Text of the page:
Professor Judy Schaaf
ENL 205 – Medieval Literature
6 May 2014
The Concept of Virtue in Marriage in Medieval Literature
Love is defined as an intense feeling of deep affection, and is rooted in all relationships in one context or another. Love can be a complex aspect in life and has many layers that reveal the ideals of men or women from past, present and well projected into future generations. In today’s society women take for granted the freedoms they have in whom they marry and choose to love. Often time’s love and marriage are considered disposable depending upon the relationship. Women in the middle ages were not so fortunate to have such liberties as in choosing whom they will marry, nevertheless love. In Medieval times marriage was more like a business merger or a political arrangement, rather than an act of true love. More often than not the soon to be husband and wife do not even know each other. Depending upon a woman’s social status, families married them off willingly and others were forced by no volition of their own. It can be assumed that character and social circumstances are predominately key factors in the behavior of women and how they act in their desire for love and happiness in their marriage. Although Thomas Malory’s “Morte Darthur” and Geoffrey Chaucer’s “The Franklin’s Tale” and “The Merchant’s Tale” depict a male dominated society, the feminine ideal of love and marriage differed among women upon their character and virtues. Despite what may have been expected of women in the middle ages, situations did arise that tested the character and virtues of women affecting their choices within their marriage.
This essay will examine the characteristics and virtues of Queen Guinevere, Lady Dorigen, and the young May. The essay will trace how they may or may not have inadvertently chose their path and how they could be responsible for their actions when faced with the aspect of infidelity in their marriage. Each woman will be discussed separately and then in comparison to evaluate her virtues. We will take into account their ideals of love and how they are tested within the marriage.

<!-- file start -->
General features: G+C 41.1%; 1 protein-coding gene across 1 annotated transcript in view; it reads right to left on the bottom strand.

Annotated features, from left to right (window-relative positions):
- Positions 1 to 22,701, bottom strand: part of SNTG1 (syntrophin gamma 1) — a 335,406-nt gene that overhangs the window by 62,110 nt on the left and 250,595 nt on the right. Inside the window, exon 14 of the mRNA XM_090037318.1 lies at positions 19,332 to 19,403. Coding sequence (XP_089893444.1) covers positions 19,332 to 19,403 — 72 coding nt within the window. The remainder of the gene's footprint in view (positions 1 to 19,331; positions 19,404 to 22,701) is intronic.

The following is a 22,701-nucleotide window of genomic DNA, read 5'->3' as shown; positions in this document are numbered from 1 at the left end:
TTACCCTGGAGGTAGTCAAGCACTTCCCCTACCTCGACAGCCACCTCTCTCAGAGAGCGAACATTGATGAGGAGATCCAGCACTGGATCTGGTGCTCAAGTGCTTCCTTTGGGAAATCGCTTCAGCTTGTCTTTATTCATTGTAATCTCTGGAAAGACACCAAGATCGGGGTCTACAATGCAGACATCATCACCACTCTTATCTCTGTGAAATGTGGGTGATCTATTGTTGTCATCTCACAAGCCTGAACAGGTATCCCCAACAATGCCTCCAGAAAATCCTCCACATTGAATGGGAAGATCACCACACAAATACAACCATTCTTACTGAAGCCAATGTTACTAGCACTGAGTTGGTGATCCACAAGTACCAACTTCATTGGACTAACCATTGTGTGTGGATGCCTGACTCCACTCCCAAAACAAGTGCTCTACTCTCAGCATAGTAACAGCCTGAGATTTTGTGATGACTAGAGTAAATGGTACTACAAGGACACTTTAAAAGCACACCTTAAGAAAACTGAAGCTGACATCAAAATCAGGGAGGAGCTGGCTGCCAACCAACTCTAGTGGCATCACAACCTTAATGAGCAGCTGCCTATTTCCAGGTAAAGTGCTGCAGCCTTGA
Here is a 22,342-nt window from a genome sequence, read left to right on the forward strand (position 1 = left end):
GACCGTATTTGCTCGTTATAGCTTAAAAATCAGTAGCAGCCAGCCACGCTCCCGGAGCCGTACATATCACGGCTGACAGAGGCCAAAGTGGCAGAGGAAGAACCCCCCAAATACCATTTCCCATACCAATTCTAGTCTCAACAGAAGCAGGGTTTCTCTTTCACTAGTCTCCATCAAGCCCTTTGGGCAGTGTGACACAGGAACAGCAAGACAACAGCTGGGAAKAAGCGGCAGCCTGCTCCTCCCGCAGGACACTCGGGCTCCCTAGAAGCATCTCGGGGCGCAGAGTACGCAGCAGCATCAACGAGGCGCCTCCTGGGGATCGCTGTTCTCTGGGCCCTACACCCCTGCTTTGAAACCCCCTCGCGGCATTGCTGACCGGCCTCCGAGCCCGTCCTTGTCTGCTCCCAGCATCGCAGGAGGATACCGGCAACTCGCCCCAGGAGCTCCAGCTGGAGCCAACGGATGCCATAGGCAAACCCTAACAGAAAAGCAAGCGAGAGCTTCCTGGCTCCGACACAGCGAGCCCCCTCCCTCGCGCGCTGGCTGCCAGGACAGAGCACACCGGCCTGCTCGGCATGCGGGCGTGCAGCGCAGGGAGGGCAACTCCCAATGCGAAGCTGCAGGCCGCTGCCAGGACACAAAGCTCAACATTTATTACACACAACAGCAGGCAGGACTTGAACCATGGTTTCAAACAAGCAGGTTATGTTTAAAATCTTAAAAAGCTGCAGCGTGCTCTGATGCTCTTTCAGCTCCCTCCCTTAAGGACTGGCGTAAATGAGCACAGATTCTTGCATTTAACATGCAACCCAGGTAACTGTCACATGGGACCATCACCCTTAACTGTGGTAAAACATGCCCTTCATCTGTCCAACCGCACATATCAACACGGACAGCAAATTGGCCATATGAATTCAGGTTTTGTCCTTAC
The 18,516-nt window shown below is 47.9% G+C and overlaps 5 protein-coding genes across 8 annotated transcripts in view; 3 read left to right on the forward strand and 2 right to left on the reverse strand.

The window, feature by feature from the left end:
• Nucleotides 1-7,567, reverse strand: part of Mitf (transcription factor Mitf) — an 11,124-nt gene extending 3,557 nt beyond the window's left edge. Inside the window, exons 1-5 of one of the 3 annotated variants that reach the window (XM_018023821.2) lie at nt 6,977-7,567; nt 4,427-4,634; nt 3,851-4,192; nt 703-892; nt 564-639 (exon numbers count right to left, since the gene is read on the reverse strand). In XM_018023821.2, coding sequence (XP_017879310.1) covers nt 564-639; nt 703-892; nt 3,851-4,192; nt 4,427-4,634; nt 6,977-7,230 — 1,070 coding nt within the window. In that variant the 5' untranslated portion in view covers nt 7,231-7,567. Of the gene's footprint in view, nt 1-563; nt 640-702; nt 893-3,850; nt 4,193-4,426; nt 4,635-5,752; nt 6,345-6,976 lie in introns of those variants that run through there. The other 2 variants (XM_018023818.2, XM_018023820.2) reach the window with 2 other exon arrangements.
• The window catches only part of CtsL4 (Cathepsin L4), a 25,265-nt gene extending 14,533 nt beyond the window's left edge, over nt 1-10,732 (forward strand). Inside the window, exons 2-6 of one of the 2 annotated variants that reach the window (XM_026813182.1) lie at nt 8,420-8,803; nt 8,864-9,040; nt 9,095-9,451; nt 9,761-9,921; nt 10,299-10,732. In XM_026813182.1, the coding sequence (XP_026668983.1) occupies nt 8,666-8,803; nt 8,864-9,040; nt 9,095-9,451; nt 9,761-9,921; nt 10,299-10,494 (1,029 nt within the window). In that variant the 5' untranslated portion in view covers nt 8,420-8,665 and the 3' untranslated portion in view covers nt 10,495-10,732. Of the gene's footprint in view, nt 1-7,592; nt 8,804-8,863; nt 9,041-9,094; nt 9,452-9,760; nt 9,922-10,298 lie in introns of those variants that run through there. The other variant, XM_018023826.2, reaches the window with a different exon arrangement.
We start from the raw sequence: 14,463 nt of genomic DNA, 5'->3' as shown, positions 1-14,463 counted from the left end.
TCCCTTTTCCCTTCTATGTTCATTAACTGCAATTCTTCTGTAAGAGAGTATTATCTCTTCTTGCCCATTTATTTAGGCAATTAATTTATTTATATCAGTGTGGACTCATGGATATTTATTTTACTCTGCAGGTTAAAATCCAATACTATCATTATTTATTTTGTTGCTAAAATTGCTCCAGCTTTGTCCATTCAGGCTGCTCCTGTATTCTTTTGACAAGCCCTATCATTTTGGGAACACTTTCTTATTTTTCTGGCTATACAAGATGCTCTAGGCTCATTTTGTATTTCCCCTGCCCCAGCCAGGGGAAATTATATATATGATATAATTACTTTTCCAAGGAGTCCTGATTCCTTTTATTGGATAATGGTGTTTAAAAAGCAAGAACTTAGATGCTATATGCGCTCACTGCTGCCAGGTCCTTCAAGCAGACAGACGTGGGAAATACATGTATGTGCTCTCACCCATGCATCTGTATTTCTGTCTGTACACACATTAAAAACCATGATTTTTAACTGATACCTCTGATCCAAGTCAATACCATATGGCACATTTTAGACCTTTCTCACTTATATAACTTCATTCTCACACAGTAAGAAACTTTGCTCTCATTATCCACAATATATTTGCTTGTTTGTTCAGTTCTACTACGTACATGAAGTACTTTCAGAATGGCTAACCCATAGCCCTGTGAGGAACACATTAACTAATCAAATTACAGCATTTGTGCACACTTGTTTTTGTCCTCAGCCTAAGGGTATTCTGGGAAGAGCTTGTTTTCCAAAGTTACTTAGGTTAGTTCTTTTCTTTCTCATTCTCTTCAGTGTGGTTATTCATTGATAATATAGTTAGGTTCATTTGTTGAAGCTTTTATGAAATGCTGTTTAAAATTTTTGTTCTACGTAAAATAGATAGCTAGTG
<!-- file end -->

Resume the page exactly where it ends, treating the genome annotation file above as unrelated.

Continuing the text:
In Malory’s “Morte Darthur”, a woman in Queen Guinevere’s position is expected to be loyal, honorable, noble, and moral. Queen Guinevere did not have the freedom to choose whom she would marry, and was chosen by King Arthur. In their marriage it appeared as though Arthur allowed too much freedom that would permit Queen Guinevere the opportunity to engage is less than honorable behavior. Guinevere’s ideals of love transcended to her character ultimately interfering with her marriage to King Arthur. Focusing on the last book of “Morte Darthur” we can deduce that Guinevere’s virtues were heavily imposed upon considering she was pursuing a secret relationship with Sir Lancelot. It can be assumed that Guinevere’s motive for her affections toward Sir Lancelot derived from his gallantry, chivalry, virtuosity, and him repeatedly rescuing her from folly.
In this aspect, Guinevere took courtly love far beyond the realm a queen should have taken with a knight; religious standards noted, “all sex outside of marriage was universally considered sinful” (Sex and Spouse: Marriage, Pleasure and Consummation). Guinevere played into this role becoming attached to Lancelot; Schwartz notes “the knight serves his courtly lady with the same obedience and loyalty which he owes to his liege lord. She is in complete control of the love relationship . . . “ (1). Prior to Sir Lancelot and Queen Guinevere’s trysts being acknowledged it was of Guinevere’s own volition to allow her infidelity to King Arthur by allowing Sir Lancelot into her chambers. Guinevere continues to engage in trysts with Lancelot until the knights finally confront them. Queen Guinevere’s position as royalty sanctioned her sovereignty in which she abused undermining her moral ethic, Jurovics notes “Both Lancelot and Gwenevere recognize that their